The "Chinese City" is a hot topic of talk and wild rumor, much of it laced with anxiety as well as anger that the regime sealed such a momentous deal in virtual secrecy.
The rumblings are being heard even among some government officials, and foreign organizations operating in Laos are being told to refer to the venture as a "New City Development Project" rather than a "Chinese city."
Deputy Prime Minister Somsavat Lengsavad insists the deal poses no threat.
"This is not unusual. Almost every country in the world has a Chinatown, so why shouldn't Laos have one?" he told Laotian reporters.
According to an artist's impression in state-run media, it will have a Manhattan-like skyline. There is no word on how many Chinese will live there. The figure of 50,000 families is widely speculated but Somsavat denied any such number had been agreed upon.
The idea of 50,000 newcomers to a city of 460,000 is one factor causing unease. Another is location: The complex is to go up on the That Luang marsh, an area pregnant with nationalist symbolism and also ecologically important.
It comes at a time when China is rapidly becoming the No. 1 foreign economic and political power in Laos. As migrants, money and influence roll across the frontier, northern areas of the country are beginning to look like a Chinese province.
According to Somsavat, a Chinese company last fall was granted a renewable, 50-year lease to transform 4,000 acres of "rice fields into a modern city," thus stimulating the business and investment climate of one of the world's poorest nations.
Somsavat, an ethnic Chinese-Laotian with close ties to Beijing, explained that when Laos fell short of funds to build a stadium for the Southeast Asian Games it will host next year, it turned to the China Development Bank. The bank offered a Chinese company, Suzhou Industrial Park Overseas Investment Co., a loan to build the stadium in exchange for the lease.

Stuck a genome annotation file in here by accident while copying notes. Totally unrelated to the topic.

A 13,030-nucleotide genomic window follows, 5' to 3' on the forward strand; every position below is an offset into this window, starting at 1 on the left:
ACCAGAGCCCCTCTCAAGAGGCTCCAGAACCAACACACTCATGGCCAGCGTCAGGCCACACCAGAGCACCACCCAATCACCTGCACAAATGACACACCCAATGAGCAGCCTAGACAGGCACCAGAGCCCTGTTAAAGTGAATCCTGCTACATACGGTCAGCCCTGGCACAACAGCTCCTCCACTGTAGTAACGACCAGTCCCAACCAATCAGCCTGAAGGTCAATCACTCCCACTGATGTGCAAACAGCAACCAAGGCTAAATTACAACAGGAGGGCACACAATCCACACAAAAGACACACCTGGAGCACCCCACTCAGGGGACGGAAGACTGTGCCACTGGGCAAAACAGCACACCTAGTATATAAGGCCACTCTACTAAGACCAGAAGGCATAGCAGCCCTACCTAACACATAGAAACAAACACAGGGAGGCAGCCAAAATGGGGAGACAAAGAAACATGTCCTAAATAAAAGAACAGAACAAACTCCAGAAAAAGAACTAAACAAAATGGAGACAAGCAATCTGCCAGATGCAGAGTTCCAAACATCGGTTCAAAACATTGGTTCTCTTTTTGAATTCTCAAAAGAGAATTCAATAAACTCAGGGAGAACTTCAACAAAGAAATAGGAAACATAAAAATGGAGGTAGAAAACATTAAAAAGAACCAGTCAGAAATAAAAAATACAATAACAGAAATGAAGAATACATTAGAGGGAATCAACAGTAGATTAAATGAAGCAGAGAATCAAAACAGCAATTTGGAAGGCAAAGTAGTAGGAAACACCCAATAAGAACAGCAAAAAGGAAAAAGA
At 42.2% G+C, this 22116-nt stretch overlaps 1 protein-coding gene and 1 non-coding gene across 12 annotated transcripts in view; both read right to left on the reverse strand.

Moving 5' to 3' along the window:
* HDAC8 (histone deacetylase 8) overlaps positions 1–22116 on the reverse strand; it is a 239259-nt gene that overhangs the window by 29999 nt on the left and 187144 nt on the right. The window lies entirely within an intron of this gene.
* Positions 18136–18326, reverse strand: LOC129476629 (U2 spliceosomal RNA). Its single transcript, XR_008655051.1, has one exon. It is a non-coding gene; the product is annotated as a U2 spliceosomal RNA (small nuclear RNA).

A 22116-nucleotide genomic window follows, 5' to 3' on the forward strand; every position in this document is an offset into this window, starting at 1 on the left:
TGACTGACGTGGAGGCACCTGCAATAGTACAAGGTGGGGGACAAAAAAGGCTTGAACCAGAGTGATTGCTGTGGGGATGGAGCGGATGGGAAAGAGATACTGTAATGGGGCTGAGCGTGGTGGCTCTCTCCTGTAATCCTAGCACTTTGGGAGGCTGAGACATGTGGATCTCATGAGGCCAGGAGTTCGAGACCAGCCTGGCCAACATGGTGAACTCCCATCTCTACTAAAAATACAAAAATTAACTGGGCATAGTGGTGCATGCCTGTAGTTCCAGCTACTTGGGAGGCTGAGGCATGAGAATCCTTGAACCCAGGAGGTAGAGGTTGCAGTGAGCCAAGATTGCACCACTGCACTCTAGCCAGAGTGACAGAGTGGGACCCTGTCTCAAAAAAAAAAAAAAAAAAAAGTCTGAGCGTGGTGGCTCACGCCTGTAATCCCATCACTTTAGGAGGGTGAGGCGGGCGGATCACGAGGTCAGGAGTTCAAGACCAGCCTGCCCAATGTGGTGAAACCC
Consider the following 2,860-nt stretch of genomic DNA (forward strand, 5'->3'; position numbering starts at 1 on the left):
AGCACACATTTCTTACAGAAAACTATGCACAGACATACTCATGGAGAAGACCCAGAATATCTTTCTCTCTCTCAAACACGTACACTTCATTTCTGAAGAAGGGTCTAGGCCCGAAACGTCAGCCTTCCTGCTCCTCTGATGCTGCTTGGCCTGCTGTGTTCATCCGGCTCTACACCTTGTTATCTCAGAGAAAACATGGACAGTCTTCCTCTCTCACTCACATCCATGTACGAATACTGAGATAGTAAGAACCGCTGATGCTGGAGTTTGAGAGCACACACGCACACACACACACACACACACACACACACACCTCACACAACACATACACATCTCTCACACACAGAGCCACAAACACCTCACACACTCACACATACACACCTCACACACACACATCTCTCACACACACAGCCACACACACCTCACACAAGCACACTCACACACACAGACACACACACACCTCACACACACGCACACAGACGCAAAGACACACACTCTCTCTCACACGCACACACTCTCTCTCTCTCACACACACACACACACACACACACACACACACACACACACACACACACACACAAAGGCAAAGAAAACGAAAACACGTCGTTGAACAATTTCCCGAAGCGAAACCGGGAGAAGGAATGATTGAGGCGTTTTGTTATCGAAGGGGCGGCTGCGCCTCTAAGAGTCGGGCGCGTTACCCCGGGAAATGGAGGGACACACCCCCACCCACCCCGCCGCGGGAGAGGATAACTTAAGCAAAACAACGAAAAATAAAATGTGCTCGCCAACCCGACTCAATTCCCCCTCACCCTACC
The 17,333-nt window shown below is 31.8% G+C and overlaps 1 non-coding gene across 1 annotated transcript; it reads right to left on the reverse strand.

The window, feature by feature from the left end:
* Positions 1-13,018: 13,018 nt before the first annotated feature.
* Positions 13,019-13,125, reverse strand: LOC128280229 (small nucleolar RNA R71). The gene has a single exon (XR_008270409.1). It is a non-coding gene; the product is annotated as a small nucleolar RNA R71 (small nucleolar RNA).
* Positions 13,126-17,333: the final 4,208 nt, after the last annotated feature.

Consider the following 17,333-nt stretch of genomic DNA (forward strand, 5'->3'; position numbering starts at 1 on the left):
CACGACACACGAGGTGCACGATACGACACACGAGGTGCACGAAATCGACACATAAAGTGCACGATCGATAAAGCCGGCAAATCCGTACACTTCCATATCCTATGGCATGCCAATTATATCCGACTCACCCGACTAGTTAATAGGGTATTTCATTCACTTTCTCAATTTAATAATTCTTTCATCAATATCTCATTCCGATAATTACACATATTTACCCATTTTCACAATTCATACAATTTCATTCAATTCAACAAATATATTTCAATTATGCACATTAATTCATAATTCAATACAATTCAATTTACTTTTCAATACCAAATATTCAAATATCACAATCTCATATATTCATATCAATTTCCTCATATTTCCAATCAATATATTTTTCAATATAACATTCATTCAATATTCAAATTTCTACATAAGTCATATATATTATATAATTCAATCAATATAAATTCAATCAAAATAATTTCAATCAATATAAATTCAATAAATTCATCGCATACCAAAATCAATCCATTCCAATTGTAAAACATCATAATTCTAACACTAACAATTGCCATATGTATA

The deal was signed last September, according to official media, with no known prior notice to the public. The company, contacted in Suzhou, declined to answer questions.
At a news conference, Vientiane Mayor Sinlavong Khoutphaythoune said three Chinese companies were involved in the project.
Even some aging revolutionaries are critical, saying they fought to keep out the United States and others during the Vietnam War and now are seeing their own government opening the floodgates to foreigners.
"The Lao people are not strong so they are afraid the Chinese will come in and expand their numbers and turn our country into China. We will lose our own culture," said Sithong Khamvong, a middle-class Vientiane resident and former Communist Party member.
There has been no official word on the conditions under which the Chinese might be allowed to settle in the new suburb. By unofficial estimate, some 300,000 Chinese live in Laos but true figures are impossible to obtain since many have acquired false documentation much as they have done in another of China's Southeast Asian neighbors, Myanmar. The north of that country is taking on a Chinese character.
Also irking many is the site of the planned city - near both the Parliament and the golden-spired, 16th century That Luang monastery, the most important symbol of national sovereignty and a sacred Buddhist site.
The area is now a mix of marshes, rice fields and creeping urbanization despite substantial international aid to preserve it as a wetland.
A 2003 study by the Switzerland-based World Wide Fund for Nature said the marsh is the main runoff for flash floods, a "sewage tank" for a city with no central waste water system, and a source of edible fish and plants for the poor.
"My major concern is that the new city will have an impact on these three factors," says the study's author, Pauline Gerrard.
The mayor counters that the marsh is already polluted and that proper development will improve the environment. Some reports say the area is designed to attract upmarket buyers and will be modeled on the Chinese city of Suzhou, famed for its canals and greenery.
But longtime foreigners in Vientiane can't recall the middle class ever being so angry.
"Lao journalists would like to write about this but they cannot. There is no protest except in coffee shops - in our 'coffee parliaments,"' Sithong said.
Martin Stuart-Fox, an Australian author of books on Laos, says the old generation knew how to balance China's influence and Vietnam's and avoid being crushed between its powerful neighbors.
But this generation has passed, he said in an interview from Australia, and now "it seems to me that the balance is being lost."